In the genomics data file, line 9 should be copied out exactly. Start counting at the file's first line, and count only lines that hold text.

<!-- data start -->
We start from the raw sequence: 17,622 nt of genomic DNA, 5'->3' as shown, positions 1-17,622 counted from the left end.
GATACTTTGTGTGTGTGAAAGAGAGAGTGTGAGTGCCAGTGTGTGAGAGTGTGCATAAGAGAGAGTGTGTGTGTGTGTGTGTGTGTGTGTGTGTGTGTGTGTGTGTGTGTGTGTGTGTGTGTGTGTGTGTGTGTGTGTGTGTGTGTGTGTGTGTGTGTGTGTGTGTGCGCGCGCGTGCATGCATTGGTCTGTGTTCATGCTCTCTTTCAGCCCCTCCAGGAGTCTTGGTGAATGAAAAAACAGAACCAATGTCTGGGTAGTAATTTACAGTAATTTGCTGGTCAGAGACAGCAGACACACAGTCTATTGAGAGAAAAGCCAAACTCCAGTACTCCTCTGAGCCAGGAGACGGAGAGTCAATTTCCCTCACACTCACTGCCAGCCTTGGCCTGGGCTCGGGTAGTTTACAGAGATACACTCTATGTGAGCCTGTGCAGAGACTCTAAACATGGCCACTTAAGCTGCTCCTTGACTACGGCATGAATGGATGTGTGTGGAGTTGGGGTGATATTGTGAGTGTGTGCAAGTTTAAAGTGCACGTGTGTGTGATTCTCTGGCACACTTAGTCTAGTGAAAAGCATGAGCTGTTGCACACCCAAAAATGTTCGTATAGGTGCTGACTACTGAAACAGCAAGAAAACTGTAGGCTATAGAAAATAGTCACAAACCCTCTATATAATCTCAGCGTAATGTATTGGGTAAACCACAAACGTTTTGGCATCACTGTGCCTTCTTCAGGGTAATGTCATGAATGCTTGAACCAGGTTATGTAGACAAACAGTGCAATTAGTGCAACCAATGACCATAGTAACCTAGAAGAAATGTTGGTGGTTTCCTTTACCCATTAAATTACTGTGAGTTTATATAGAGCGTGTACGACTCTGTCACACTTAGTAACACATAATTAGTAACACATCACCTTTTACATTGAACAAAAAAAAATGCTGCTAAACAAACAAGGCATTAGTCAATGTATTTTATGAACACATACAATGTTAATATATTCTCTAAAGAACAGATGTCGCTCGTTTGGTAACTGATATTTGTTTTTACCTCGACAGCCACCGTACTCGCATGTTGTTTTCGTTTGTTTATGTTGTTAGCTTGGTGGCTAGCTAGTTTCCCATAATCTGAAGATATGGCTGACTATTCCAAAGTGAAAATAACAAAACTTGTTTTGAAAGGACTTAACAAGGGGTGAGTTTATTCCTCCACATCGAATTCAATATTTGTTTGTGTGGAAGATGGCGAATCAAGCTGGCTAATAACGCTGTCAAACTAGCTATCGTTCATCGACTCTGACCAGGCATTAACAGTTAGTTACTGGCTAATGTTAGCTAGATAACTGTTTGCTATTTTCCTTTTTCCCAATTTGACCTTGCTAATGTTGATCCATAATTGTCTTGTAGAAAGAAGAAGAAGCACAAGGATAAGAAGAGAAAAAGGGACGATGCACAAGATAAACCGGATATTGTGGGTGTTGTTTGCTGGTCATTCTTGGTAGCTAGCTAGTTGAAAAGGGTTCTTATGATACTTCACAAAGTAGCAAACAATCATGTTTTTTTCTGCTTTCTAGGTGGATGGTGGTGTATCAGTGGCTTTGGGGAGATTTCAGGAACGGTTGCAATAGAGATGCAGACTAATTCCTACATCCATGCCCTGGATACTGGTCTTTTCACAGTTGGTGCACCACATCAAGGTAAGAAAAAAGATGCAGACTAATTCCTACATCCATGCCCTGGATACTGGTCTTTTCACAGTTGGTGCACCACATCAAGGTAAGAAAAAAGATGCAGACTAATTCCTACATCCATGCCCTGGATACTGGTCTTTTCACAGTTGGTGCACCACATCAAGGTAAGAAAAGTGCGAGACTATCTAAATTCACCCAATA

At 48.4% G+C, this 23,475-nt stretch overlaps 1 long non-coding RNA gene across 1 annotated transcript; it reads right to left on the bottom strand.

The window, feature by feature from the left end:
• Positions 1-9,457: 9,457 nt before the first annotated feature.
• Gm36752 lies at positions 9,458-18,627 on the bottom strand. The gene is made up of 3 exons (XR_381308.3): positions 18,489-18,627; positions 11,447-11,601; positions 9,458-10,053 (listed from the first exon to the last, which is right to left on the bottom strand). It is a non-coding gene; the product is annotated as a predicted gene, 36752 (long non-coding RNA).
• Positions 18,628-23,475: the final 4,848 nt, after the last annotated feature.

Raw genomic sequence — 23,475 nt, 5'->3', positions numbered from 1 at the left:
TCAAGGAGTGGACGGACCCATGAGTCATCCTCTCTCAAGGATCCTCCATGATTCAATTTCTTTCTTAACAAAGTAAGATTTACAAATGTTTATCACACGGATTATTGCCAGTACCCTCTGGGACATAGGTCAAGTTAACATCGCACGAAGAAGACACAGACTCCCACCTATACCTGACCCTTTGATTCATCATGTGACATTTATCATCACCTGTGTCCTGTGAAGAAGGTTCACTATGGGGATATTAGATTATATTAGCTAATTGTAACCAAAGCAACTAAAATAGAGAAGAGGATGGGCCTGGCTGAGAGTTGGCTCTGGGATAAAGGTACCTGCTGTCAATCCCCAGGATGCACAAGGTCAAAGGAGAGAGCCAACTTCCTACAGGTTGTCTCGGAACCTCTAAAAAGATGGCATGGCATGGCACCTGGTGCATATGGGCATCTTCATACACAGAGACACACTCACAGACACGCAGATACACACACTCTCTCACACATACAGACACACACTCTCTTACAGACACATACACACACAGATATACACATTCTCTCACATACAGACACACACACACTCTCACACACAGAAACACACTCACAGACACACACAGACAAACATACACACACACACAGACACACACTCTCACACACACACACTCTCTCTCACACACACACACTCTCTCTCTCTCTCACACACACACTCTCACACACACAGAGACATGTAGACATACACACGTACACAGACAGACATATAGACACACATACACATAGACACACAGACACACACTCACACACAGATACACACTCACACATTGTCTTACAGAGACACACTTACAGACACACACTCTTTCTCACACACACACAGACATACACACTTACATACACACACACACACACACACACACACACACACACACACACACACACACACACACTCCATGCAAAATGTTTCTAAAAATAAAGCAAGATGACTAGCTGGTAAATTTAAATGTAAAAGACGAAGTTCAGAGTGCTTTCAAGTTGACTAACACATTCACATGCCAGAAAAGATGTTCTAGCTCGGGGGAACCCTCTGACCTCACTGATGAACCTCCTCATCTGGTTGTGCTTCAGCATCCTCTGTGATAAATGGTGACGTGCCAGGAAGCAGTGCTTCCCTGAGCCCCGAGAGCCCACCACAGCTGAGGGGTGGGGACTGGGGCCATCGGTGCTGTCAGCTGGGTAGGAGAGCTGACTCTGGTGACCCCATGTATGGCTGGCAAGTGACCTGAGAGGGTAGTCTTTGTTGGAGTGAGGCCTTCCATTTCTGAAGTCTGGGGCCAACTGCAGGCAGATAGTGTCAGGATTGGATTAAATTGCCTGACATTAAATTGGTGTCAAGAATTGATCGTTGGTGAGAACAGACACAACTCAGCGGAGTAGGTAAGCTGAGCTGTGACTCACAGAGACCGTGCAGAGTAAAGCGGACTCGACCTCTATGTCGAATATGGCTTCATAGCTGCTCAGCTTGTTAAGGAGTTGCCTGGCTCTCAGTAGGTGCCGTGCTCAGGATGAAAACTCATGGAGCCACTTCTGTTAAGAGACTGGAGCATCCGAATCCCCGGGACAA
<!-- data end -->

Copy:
TCAAGGAGTGGACGGACCCATGAGTCATCCTCTCTCAAGGATCCTCCATGATTCAATTTCTTTCTTAACAAAGTAAGATTTACAAATGTTTATCACACGGATTATTGCCAGTACCCTCTGGGACATAGGTCAAGTTAACATCGCACGAAGAAGACACAGACTCCCACCTATACCTGACCCTTTGATTCATCATGTGACATTTATCATCACCTGTGTCCTGTGAAGAAGGTTCACTATGGGGATATTAGATTATATTAGCTAATTGTAACCAAAGCAACTAAAATAGAGAAGAGGATGGGCCTGGCTGAGAGTTGGCTCTGGGATAAAGGTACCTGCTGTCAATCCCCAGGATGCACAAGGTCAAAGGAGAGAGCCAACTTCCTACAGGTTGTCTCGGAACCTCTAAAAAGATGGCATGGCATGGCACCTGGTGCATATGGGCATCTTCATACACAGAGACACACTCACAGACACGCAGATACACACACTCTCTCACACATACAGACACACACTCTCTTACAGACACATACACACACAGATATACACATTCTCTCACATACAGACACACACACACTCTCACACACAGAAACACACTCACAGACACACACAGACAAACATACACACACACACAGACACACACTCTCACACACACACACTCTCTCTCACACACACACACTCTCTCTCTCTCTCACACACACACTCTCACACACACAGAGACATGTAGACATACACACGTACACAGACAGACATATAGACACACATACACATAGACACACAGACACACACTCACACACAGATACACACTCACACATTGTCTTACAGAGACACACTTACAGACACACACTCTTTCTCACACACACACAGACATACACACTTACATACACACACACACACACACACACACACACACACACACACACACACACACACACACTCCATGCAAAATGTTTCTAAAAATAAAGCAAGATGACTAGCTGGTAAATTTAAATGTAAAAGACGAAGTTCAGAGTGCTTTCAAGTTGACTAACACATTCACATGCCAGAAAAGATGTTCTAGCTCGGGGGAACCCTCTGACCTCACTGATGAACCTCCTCATCTGGTTGTGCTTCAGCATCCTCTGTGATAAATGGTGACGTGCCAGGAAGCAGTGCTTCCCTGAGCCCCGAGAGCCCACCACAGCTGAGGGGTGGGGACTGGGGCCATCGGTGCTGTCAGCTGGGTAGGAGAGCTGACTCTGGTGACCCCATGTATGGCTGGCAAGTGACCTGAGAGGGTAGTCTTTGTTGGAGTGAGGCCTTCCATTTCTGAAGTCTGGGGCCAACTGCAGGCAGATAGTGTCAGGATTGGATTAAATTGCCTGACATTAAATTGGTGTCAAGAATTGATCGTTGGTGAGAACAGACACAACTCAGCGGAGTAGGTAAGCTGAGCTGTGACTCACAGAGACCGTGCAGAGTAAAGCGGACTCGACCTCTATGTCGAATATGGCTTCATAGCTGCTCAGCTTGTTAAGGAGTTGCCTGGCTCTCAGTAGGTGCCGTGCTCAGGATGAAAACTCATGGAGCCACTTCTGTTAAGAGACTGGAGCATCCGAATCCCCGGGACAA